I recently met with an eighth-grade student who had been accepted to a specialized high school focused on science. I wanted to compliment her on her achievement and learn more about the academic experiences that led to her choice of high school. I already knew her to be a young lady who was determined, hardworking, and intelligent—but I didn’t know what made her tick.
During our discussion, I asked about her experiences in our school. She shared her arc of learning as a student, and gushed about the joy she had as a member of both our after-school band program and our extracurricular drama program.
I asked what had made her choose the high school she had, given that she had strengths in a variety of other areas. She smiled and said, “I’m really fascinated by science and medicine—it makes me curious.”
She planned to continue her pursuits in the arts, but she was clear that her love for science was going to drive her efforts.
I left the conversation inspired as an educational leader. Certainly we have to fulfill mandates and meet educational standards, but so often our students leave our schools uncertain about who they are in the world and without a fully formed sense of purpose. Academics without purpose can be an exercise void of substance.
We can powerfully influence the level of learner actualization in our classrooms if we ask the right questions to help students develop that sense of purpose.
Asking the right questions develops a deeper understanding of self. How many professionals do you know who would have chosen an alternate career path if they had asked different questions at the start? The same can be said for students in the classroom.
Take a learner who is reluctantly engaged in a project. Maybe they enter into the work with a series of starts and stops, or they ask the teacher for a topic change several times before getting into the meat of the work, only to come up with nothing in the end. What if the student was given an opportunity to reflect on what they’re worried about in an effort to understand what stops them from fully following through?
I’ve seen many students decide early on in their learning life that they were good at one subject and bad at another. These beliefs are often difficult to dismiss. Asking students to identify topics they’re interested in but haven’t tried offers amazing benefits. A deeper dive into this line of questioning may result in an understanding of what stops them in their exploration.
Students need to develop a consistent, self-regulated feedback loop. Effective questions can facilitate this. What is your proudest achievement? What is your biggest failure? What would you do if you knew that failure was not an option? These are the types of questions students need to consider on a regular basis.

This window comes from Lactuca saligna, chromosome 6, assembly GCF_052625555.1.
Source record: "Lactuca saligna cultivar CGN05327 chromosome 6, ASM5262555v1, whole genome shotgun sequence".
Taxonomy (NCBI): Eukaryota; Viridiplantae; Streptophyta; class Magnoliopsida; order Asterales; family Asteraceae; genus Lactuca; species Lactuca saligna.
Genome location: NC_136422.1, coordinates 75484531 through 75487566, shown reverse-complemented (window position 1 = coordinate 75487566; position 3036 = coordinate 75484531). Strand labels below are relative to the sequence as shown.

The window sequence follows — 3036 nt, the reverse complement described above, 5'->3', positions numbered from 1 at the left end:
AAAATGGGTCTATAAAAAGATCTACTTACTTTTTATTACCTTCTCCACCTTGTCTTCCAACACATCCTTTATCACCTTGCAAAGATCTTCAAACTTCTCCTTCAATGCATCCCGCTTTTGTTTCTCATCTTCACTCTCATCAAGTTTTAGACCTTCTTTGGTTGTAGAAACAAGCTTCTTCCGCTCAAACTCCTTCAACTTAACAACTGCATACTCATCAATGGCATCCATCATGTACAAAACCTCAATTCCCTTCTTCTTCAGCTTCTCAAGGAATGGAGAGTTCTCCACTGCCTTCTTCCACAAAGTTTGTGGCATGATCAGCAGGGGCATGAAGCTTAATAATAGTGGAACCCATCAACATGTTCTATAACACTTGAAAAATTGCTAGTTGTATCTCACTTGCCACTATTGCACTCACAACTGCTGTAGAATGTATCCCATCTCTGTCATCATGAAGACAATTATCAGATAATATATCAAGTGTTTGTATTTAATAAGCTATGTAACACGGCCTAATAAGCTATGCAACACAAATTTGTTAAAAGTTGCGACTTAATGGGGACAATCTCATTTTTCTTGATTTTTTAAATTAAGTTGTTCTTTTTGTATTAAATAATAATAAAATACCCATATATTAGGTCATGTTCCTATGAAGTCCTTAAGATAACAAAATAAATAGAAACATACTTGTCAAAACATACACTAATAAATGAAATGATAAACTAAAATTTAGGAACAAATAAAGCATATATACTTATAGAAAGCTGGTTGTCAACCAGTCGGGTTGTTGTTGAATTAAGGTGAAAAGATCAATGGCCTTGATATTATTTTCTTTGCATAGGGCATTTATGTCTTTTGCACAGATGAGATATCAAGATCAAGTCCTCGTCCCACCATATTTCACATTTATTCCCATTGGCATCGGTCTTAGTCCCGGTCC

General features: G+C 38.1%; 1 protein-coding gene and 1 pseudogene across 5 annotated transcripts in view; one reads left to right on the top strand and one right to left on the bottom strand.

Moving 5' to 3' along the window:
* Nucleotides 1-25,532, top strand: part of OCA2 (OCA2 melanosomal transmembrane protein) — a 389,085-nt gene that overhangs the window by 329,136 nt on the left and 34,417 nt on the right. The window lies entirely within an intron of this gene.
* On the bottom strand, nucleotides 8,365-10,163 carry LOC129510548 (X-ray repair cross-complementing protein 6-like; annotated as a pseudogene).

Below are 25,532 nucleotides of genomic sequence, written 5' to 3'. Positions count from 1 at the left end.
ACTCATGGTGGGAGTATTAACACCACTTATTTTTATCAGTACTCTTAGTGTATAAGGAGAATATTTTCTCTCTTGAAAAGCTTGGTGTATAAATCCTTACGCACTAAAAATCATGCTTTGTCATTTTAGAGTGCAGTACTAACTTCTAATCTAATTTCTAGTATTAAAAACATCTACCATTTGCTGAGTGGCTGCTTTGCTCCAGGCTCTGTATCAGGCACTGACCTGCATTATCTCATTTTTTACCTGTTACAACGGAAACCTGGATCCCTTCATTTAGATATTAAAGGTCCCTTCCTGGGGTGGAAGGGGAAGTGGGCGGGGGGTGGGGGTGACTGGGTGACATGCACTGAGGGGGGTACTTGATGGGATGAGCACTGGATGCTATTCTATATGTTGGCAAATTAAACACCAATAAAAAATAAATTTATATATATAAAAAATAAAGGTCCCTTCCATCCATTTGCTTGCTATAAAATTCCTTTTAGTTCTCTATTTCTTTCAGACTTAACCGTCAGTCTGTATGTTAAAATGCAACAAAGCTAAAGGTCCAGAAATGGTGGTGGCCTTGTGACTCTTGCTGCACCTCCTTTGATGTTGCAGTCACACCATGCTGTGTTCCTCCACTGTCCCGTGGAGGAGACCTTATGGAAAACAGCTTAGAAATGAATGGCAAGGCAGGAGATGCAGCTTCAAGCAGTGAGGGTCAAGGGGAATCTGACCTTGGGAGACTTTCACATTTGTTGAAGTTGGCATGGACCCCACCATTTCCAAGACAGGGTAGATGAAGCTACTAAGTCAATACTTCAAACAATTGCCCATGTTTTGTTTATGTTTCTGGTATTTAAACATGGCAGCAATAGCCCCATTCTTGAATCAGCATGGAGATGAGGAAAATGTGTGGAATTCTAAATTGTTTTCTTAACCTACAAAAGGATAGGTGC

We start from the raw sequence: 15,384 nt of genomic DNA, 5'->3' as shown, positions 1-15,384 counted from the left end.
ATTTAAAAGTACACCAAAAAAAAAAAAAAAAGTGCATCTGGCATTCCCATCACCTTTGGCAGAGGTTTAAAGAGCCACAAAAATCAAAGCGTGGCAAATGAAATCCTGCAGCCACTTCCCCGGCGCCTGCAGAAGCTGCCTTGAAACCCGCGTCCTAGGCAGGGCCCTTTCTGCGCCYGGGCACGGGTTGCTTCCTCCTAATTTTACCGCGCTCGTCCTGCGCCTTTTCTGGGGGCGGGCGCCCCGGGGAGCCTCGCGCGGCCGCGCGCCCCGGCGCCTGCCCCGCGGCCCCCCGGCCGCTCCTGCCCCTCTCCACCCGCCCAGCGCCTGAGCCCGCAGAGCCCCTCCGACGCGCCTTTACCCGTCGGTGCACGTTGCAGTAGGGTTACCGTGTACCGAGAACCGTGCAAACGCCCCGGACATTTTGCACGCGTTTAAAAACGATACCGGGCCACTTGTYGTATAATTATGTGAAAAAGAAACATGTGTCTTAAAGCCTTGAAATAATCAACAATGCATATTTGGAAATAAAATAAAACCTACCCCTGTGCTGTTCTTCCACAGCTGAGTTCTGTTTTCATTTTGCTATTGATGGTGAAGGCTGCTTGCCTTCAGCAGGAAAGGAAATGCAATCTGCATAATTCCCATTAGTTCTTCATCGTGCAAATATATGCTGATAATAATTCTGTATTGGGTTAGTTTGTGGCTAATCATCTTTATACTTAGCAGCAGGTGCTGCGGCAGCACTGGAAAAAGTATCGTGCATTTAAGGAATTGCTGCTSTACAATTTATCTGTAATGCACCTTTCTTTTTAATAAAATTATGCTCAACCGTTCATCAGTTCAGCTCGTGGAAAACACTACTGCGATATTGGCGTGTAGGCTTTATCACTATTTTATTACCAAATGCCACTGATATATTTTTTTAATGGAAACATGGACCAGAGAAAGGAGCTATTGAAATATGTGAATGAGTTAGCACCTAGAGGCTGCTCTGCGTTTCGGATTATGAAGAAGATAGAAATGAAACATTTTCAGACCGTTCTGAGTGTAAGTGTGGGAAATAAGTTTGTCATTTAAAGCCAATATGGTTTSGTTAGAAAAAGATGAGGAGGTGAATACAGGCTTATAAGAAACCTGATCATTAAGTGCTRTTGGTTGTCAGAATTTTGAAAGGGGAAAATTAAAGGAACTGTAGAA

The Influence on the Work
The impact on work products in and out of the classroom can be substantial if robust reflective questions are leveraged properly and educators more fully understand students’ interests. Learners can begin to take ownership of their goals and develop authentic growth points.
A standards-driven education can be both highly productive and personally rewarding. There’s no reason to think that these things cannot exist in the same space—but in order for this to happen effectively, students must develop their own path to outcomes of their choosing.
Much the same as a hiker entering the woods, when students begin a project or unit of learning there should be trail markers along the way. In education we’re very good at devising benchmark assessments to collect formative data, but what of the innate and essential learners who are before us?
Teachers should mindfully craft authentic learning reflections along the way for their students. The form need not matter. Pen and paper suffice, as does a rubric, or a Google form. I’ve seen teachers seamlessly incorporate these reflections into student conferences. The point is for students to have a process and a space to consider their life as learners.
Helping Students Find Their Truth
In Hamlet, Polonius famously advises his son, Laertes, “To thine own self be true / And it must follow, as the night the day, / Thou canst not then be false to any man.” But what if our students do not know themselves?
Learners who are authentically true to themselves will explore with abandon. The insights gained from reflective questions can be used by students and teachers to develop links between various subjects and spark interests in multiple curricular areas.
As students tend the garden of self-discovery, new curiosities will naturally arise. The transfer of key understandings and the information that applies to multiple concepts can provide inspiration and clarity to the confused and disaffected learner. For those who are already on a path to their most authentic self, these questions will support a deeper and more rewarding journey.